Delays, the Institute added, resulted in reduced permit fees; loss of VAT on architectural and consultancy fees, insurance and construction materials purchases; and reduced National Insurance Board (NIB) contributions from the loss of employment. Comparing The Bahamas to its regional rivals, the IBA presentation said: “It takes 180 days on average to get a permit (most

architects feel this  is inaccurate – days are closer to 200 days on average). “According to the World Bank’s Ease of Doing Business, the days it takes to obtain a permit in Jamaica is 141, in Antigua is 135, in St. Kitts is 105. The Cayman Islands, not covered in the the report, takes approximately 40 days and Turks and Caicos takes approximately 100 days.”

Life Insurance Consultant Are you a people person? Join a team where people come first. About Us – A leading regional player in the retail insurance sector, Colonial Group International, with over 300 employees and offices in Bermuda, the Bahamas, Barbados, the British Virgin Islands, the Cayman Islands and the Turks & Caicos Islands, offers a complete range of premier financial and insurance services to our individual and corporate clients. We know that our products make a real difference to our clients and their families. The Role – You will be responsible for achieving set sales targets by developing, fostering and maintaining relationships with new and existing clients by offering Colonial Life’s full range of life insurance and investment products. Reporting to the Sales Manager, you will provide regular accountability reports regarding activities undertaken to achieve sales targets. You will also ensure client information is up to date in the system as well as other related general administration duties. Excellent and innovative customer service delivery is important to us, critical to our strategic objective of business retention and growth and applies to all roles across the Group. The Person – You will have three to five years of life insurance sales experience with proven sales results and possess a relevant life and health insurance license. Active membership with the Million Dollar Round Table (MDRT) would be an asset. In addition, you will have superior communication and organization skills along with the ability to be effective in a fluid, fast-paced and demanding sales environment. To Apply – Please send your résumé/cv by no later than July 19, 2019 to our Vice-President, Human Resources at bs_hr@atlantichouse.com.bs.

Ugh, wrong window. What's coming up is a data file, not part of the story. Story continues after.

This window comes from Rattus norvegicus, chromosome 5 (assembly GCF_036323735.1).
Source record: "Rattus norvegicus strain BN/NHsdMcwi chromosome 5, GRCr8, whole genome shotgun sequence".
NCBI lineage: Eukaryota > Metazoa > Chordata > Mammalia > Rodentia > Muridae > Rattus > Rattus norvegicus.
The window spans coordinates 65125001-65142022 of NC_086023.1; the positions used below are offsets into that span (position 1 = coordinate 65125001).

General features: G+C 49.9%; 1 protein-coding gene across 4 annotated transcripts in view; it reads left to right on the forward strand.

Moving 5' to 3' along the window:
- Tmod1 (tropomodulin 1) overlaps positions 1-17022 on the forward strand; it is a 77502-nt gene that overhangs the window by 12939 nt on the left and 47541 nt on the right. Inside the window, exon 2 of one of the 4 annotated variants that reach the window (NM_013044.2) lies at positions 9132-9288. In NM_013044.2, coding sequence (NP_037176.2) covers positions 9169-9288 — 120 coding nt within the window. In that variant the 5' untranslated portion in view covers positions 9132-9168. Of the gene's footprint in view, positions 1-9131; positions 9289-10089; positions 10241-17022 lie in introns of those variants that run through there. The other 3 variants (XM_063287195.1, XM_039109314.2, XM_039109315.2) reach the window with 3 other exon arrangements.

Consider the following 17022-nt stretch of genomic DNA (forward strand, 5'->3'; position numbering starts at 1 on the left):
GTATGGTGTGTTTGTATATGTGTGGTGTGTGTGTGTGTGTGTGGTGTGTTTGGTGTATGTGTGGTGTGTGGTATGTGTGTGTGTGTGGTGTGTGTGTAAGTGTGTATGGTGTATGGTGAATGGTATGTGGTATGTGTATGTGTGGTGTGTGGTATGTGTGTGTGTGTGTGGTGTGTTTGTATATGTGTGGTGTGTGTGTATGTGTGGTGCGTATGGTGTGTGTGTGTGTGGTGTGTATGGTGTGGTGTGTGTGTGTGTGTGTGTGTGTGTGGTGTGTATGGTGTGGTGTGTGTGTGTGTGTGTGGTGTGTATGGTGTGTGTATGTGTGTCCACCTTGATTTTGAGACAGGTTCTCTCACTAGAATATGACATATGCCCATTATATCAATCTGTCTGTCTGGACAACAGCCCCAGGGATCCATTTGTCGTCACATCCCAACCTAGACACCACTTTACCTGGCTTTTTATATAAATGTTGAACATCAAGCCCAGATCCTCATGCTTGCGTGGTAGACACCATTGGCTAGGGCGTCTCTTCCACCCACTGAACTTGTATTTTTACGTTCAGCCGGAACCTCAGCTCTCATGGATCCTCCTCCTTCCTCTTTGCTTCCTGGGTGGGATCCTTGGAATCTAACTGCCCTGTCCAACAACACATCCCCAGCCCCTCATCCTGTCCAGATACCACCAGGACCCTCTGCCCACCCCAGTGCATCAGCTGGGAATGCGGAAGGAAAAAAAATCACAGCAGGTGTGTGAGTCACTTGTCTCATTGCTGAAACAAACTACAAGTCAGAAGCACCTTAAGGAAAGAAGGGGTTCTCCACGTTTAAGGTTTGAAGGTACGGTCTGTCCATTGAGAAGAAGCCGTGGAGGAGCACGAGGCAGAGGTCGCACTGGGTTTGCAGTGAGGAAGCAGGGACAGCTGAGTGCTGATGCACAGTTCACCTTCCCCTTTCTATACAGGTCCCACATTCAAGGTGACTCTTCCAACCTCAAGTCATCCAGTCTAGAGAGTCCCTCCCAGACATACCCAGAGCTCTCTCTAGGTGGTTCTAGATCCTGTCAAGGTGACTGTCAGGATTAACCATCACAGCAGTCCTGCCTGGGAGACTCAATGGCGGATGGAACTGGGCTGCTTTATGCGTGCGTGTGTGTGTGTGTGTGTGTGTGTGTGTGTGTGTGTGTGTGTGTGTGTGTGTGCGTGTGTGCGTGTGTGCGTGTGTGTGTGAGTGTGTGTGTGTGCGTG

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PAGE 6, Thursday, July 11, 2019

‘Big jump’ over VAT realty submissions

FROM PAGE ONE